What is supposed to be the goal? Surely recent headlines must prove that nothing secures the perfect life. No amount of career touchdowns. Not money. Not titles. Not millions of adoring fans. Not corner offices or lifetime batting averages of over .300 or an armful of Oscars.
My goal and, too, my challenge to those like me…is to believe that we can write a fabulous next chapter. That every old chapter can end and every new chapter can begin and that we are the ones who fill it. We write it. We choose what goes into it.
Everyone is a writer. And, make no mistake about it, the book will end one day. But the book doesn’t have to end after the third chapter because of injury or difficult childhoods or terrible parents or lost jobs or lousy marriages. The rest of it doesn’t have to be blank pages. We have more power than that.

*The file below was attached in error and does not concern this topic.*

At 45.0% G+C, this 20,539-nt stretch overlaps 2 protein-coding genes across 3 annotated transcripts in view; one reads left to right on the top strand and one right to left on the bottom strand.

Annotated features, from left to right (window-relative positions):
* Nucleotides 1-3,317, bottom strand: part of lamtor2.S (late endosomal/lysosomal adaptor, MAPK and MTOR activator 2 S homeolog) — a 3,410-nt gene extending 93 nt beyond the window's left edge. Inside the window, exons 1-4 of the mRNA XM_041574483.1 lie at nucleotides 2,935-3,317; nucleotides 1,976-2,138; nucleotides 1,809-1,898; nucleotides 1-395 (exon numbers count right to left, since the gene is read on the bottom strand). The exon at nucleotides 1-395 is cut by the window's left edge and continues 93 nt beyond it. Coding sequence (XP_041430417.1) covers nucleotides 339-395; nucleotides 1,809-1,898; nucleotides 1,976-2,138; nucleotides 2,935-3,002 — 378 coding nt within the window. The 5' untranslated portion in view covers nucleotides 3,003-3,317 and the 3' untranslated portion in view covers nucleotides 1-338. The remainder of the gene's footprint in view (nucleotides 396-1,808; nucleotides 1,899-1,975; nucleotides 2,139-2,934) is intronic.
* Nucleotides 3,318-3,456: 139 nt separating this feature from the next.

As authors of our books, of our lives, we write in the successes. As much as we want and in whatever area we choose it. We aren’t chained to anything. It’s OUR book! We put in the love. We insert the laughter. Wherever we want it! We create the characters who triumph over adversity. We choose the supporting characters who can turn the story this way or that. We start and end the chapters when we want to and on what note.
Nobody else writes our story and thank God for that. There’s not just one way to write our story. There’s not just one way to be happy. No one job to feel successful. No one path to find that equals right.
The greatest stories of all time all contain drama, sadness, heartbreak and struggle. It’s what makes them worth reading.
It’s our great fabulous wonderful exciting opportunity to turn the page. The screen is blank. The cursor blinking. I can’t wait to see what you come up with…